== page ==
Ideon Cave in Crete
The Ideon Cave or Ideon Andron is found on Mt Ida or Psiloritis, the highest mountain in Crete.
The Ideon Cave is one of the greatest cave sanctuaries in Crete, as important as the major Greek temples. It flourished in antiquity (4000 BC to the 1st century AD).
The Ideon Cave was famous for being the place where Zeus, the Father of the Gods, was born and grew up.
This claim is contested by the Dikteon Cave in East Crete, as Hesiod in his Theogony does not specify the precise location of Zeus’s birthplace.
Location of the Ideon Cave
The Ideon Cave is on the east side of Mount Ida in central Crete, at an altitude of 1,498 metres. The cave is 20 kilometres after the village of Anogia and a few metres higher than the Nida Plateau.
On entering the Ideon Andron Cave you find yourself in the main chamber, which is 40 metres long and 50 wide. The chamber has been excavated twice, the first time by Federico Halbherr in 1885 and the second by Yannis Sakellarakis in 1982.
We must note that the Ideon Cave is not particularly impressive as a cave, unlike the Dikteon Cave, which is visited by thousands of people each year.
However, it is no coincidence that the Ideon Cave was chosen as the birthplace and place of worship of the most important god in ancient Greece. The Ideon Cave lies on the mountain-emblem of Crete, Mount Psiloritis, on the south side of which lies another important cave sanctuary, the Kamares Cave. Even today, on the highest peak of Psiloritis, at an altitude of 2,456 metres, there is a tiny stone church dedicated to the Holy Cross, where services are held once or twice a year
Legend has it that Mount Ida has the privilege of seeing the sun before the dawn. It is true that on clear days you can see almost the whole of Crete from here, as well as the Cyclades and even Mount Taygetus in the Peloponnese.
The myth of the birth of Zeus
According to a prophecy, the son of Cronus and Rhea would overthrow his father, who defended his position by devouring his children. Mother Rhea, however, could not bear this, so she tricked her husband and gave him a rock wrapped in swaddling clothes to swallow instead of her last-born son.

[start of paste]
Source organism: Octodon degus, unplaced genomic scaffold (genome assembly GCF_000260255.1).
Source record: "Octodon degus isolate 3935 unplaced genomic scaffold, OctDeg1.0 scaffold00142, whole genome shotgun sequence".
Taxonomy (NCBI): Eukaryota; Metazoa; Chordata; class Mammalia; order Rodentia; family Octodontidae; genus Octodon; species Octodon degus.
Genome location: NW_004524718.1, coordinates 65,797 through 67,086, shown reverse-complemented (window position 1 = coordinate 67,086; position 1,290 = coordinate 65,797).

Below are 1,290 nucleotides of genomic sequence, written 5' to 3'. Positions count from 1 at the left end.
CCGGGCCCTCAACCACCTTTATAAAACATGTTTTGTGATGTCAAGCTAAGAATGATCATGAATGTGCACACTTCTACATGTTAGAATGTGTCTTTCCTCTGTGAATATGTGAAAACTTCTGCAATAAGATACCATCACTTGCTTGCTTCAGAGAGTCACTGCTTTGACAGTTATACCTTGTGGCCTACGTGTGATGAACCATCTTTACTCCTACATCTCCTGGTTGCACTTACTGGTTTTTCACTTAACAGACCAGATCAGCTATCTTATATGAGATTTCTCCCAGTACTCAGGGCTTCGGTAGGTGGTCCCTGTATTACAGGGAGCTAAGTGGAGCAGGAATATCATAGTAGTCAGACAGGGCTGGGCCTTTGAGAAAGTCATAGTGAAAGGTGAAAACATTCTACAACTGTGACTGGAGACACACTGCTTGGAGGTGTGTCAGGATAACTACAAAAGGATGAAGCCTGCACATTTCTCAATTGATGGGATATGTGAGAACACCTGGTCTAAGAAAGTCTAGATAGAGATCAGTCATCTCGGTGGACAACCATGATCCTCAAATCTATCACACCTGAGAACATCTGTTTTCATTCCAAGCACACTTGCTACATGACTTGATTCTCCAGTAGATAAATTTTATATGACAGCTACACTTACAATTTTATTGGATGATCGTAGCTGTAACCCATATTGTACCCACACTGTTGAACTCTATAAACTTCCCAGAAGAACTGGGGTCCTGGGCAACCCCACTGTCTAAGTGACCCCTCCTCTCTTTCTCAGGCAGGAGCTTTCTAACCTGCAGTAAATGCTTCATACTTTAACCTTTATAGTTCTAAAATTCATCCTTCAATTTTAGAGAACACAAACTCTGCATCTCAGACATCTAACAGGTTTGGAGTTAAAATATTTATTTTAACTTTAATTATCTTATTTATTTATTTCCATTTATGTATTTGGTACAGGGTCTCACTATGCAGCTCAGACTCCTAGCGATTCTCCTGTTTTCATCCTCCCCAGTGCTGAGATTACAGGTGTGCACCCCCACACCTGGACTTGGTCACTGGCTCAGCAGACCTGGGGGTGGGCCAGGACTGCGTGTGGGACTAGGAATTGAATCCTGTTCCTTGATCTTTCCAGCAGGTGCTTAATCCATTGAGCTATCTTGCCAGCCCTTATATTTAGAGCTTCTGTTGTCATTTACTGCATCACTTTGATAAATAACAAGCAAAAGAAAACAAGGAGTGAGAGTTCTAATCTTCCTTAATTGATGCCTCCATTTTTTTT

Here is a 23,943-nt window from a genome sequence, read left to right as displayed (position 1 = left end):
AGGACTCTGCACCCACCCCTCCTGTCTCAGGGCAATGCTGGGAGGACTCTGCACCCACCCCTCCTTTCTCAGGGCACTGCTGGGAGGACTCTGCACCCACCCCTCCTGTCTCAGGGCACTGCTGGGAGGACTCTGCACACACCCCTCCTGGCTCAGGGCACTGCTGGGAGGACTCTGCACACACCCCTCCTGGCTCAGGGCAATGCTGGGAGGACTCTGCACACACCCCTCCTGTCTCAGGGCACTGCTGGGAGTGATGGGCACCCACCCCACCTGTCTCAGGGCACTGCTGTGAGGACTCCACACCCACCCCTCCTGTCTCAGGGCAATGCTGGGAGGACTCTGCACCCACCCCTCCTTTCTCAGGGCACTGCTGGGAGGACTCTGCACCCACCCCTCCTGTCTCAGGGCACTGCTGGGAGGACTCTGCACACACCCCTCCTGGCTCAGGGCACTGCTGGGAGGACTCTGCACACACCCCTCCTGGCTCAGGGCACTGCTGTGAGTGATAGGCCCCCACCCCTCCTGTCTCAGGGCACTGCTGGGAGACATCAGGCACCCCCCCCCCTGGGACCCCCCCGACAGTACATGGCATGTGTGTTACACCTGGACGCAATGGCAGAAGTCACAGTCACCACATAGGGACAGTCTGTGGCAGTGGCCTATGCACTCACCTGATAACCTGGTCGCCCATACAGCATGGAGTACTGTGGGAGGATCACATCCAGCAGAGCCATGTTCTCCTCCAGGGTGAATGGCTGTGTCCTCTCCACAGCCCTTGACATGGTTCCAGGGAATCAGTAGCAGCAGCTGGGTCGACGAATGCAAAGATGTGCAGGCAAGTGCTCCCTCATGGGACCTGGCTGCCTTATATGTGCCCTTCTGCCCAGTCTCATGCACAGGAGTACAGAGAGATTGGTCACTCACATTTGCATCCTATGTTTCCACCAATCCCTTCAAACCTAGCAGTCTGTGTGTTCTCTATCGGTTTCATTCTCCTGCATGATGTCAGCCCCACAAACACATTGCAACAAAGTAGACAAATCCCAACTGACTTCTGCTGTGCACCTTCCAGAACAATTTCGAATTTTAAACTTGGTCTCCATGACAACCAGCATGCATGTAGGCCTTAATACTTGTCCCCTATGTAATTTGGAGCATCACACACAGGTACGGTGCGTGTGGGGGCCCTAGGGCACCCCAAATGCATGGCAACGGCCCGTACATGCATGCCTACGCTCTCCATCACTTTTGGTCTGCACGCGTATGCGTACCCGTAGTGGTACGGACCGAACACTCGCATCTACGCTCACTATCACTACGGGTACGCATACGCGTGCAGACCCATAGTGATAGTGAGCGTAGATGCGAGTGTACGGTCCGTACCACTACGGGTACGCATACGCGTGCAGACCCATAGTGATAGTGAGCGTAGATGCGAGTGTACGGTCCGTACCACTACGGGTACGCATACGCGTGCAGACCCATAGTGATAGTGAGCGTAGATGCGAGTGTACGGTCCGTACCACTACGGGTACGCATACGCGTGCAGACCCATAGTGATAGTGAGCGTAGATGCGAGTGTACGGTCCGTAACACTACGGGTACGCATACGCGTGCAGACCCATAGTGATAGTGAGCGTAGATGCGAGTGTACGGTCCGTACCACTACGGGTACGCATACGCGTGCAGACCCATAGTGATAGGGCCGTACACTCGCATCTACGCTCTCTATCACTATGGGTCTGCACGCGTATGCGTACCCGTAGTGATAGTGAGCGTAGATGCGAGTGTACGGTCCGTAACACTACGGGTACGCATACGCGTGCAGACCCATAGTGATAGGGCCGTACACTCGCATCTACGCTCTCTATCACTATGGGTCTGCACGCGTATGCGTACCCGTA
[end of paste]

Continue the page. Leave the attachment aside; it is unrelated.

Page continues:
She hid the infant deep in a cave where he was nursed by the nymph Melissa and the goat Amalthea, whose horn produced all manner of goods. The baby’s cries were covered by the legendary Curetes, who beat drums and clashed their shields as they danced. Thus the prophecy came true, and when Zeus came of age he overthrew his father Cronus and claimed his power.
Other names of the Ideon Cave
The Ideon Cave, or cave of Ida, is also known as the Spiliara tis Voskopoulas (Cave of the Shepherdess). The locals say that near the cave was buried the wife of Charidimos (the lord of Gortys and rival of Erotokritos), who accidentally shot her with an arrow while hunting on Mount Psiloritis, as Vicenzos Kornaros says in his narrative poem Erotokritos (a classic work of Modern Greek literature written in the Cretan dialect).
Another name of the Ideon Cave is the Arkession Andron (Cave of Aid). Worshippers came to the cave to seek the aid of Zeus, who, legend has it, had also received aid in the past and escaped death.
References and myths of the Ideon Cave
One of the pilgrims to the Ideon Cave was the great ancient sage from Samos, Pythagoras. It is said that he took part in the ceremonies at the cave and was even initiated into the mysteries of the Cretan Zeus. We do not know details of the mysteries of the Ideon Cave, because initiates were forbidden to speak of them to the general public.
- At the entrance to the Ideon Cave can be seen the altar cut in the rock -
Pythagoras described an altar carved in the natural rock at the cave entrance, which can still be seen today. Inside the cave was a large ivory throne in honour of Zeus, but this has now been lost.
Festivals were held at the Ideon Cave each year, originally in honour of the god of vegetation, who died and was reborn in the cycle of the seasons. The Minoan god of vegetation was later replaced by the Cretan-born Zeus, the local young Zeus, who according to local myth also died and was reborn each year. Theophrastus tells us that during the ceremonies, worshippers hung offerings from the branches of a poplar in front of the entrance to the cave
Even Minos, the legendary king of Crete, came on pilgrimage to the Ideon sanctuary every nine years to receive the renewed laws from his father Zeus.